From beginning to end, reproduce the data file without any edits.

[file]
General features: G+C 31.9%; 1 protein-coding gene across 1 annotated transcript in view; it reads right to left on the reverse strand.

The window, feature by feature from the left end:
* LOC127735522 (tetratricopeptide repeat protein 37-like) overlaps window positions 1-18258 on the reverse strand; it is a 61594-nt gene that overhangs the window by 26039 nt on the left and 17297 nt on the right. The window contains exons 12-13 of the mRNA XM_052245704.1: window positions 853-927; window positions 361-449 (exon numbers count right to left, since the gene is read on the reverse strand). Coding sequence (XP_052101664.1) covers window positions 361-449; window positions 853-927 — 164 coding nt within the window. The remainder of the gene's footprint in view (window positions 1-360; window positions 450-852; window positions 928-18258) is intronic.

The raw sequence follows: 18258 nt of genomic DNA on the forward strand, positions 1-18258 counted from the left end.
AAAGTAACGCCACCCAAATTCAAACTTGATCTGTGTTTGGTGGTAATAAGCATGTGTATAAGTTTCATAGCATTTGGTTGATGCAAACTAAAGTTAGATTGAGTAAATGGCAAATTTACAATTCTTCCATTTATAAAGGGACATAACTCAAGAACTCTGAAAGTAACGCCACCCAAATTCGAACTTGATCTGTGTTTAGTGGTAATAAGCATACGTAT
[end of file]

General features: G+C 31.9%; 1 protein-coding gene across 1 annotated transcript in view; it reads right to left on the reverse strand.

The window, feature by feature from the left end:
* LOC127735522 (tetratricopeptide repeat protein 37-like) overlaps window positions 1-18258 on the reverse strand; it is a 61594-nt gene that overhangs the window by 26039 nt on the left and 17297 nt on the right. The window contains exons 12-13 of the mRNA XM_052245704.1: window positions 853-927; window positions 361-449 (exon numbers count right to left, since the gene is read on the reverse strand). Coding sequence (XP_052101664.1) covers window positions 361-449; window positions 853-927 — 164 coding nt within the window. The remainder of the gene's footprint in view (window positions 1-360; window positions 450-852; window positions 928-18258) is intronic.

The raw sequence follows: 18258 nt of genomic DNA on the forward strand, positions 1-18258 counted from the left end.
AAAGTAACGCCACCCAAATTCAAACTTGATCTGTGTTTGGTGGTAATAAGCATGTGTATAAGTTTCATAGCATTTGGTTGATGCAAACTAAAGTTAGATTGAGTAAATGGCAAATTTACAATTCTTCCATTTATAAAGGGACATAACTCAAGAACTCTGAAAGTAACGCCACCCAAATTCGAACTTGATCTGTGTTTAGTGGTAATAAGCATACGTAT